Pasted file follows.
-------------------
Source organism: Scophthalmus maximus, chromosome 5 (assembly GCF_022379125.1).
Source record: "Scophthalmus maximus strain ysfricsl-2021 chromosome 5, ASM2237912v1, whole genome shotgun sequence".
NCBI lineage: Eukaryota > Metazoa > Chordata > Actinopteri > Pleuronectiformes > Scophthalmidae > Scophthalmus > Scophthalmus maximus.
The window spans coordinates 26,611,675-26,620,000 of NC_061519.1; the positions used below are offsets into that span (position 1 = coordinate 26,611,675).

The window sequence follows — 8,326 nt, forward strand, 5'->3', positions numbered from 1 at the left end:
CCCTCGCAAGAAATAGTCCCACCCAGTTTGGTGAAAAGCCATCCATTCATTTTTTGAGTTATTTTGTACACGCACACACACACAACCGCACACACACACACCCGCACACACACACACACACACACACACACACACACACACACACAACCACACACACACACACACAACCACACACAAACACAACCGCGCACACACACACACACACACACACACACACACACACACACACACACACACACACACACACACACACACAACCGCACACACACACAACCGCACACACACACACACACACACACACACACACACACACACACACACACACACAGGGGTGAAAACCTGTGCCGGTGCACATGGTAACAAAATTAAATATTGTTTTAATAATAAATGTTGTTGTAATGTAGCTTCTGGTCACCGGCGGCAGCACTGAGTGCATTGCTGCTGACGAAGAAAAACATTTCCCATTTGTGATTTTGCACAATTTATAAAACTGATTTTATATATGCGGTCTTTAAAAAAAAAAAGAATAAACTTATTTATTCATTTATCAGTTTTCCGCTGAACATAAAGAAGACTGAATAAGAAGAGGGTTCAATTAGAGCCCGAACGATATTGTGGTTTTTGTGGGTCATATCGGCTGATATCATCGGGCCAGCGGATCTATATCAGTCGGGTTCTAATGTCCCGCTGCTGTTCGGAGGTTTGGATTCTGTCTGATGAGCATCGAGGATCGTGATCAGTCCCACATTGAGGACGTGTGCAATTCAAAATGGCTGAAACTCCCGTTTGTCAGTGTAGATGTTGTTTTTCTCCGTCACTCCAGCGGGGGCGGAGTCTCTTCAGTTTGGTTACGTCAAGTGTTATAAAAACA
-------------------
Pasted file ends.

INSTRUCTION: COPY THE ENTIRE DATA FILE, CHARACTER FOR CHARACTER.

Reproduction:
Source organism: Scophthalmus maximus, chromosome 5 (assembly GCF_022379125.1).
Source record: "Scophthalmus maximus strain ysfricsl-2021 chromosome 5, ASM2237912v1, whole genome shotgun sequence".
NCBI lineage: Eukaryota > Metazoa > Chordata > Actinopteri > Pleuronectiformes > Scophthalmidae > Scophthalmus > Scophthalmus maximus.
The window spans coordinates 26,611,675-26,620,000 of NC_061519.1; the positions used below are offsets into that span (position 1 = coordinate 26,611,675).

The window sequence follows — 8,326 nt, forward strand, 5'->3', positions numbered from 1 at the left end:
CCCTCGCAAGAAATAGTCCCACCCAGTTTGGTGAAAAGCCATCCATTCATTTTTTGAGTTATTTTGTACACGCACACACACACAACCGCACACACACACACCCGCACACACACACACACACACACACACACACACACACACACACAACCACACACACACACACACAACCACACACAAACACAACCGCGCACACACACACACACACACACACACACACACACACACACACACACACACACACACACACACACACACAACCGCACACACACACAACCGCACACACACACACACACACACACACACACACACACACACACACACACACACAGGGGTGAAAACCTGTGCCGGTGCACATGGTAACAAAATTAAATATTGTTTTAATAATAAATGTTGTTGTAATGTAGCTTCTGGTCACCGGCGGCAGCACTGAGTGCATTGCTGCTGACGAAGAAAAACATTTCCCATTTGTGATTTTGCACAATTTATAAAACTGATTTTATATATGCGGTCTTTAAAAAAAAAAAGAATAAACTTATTTATTCATTTATCAGTTTTCCGCTGAACATAAAGAAGACTGAATAAGAAGAGGGTTCAATTAGAGCCCGAACGATATTGTGGTTTTTGTGGGTCATATCGGCTGATATCATCGGGCCAGCGGATCTATATCAGTCGGGTTCTAATGTCCCGCTGCTGTTCGGAGGTTTGGATTCTGTCTGATGAGCATCGAGGATCGTGATCAGTCCCACATTGAGGACGTGTGCAATTCAAAATGGCTGAAACTCCCGTTTGTCAGTGTAGATGTTGTTTTTCTCCGTCACTCCAGCGGGGGCGGAGTCTCTTCAGTTTGGTTACGTCAAGTGTTATAAAAACA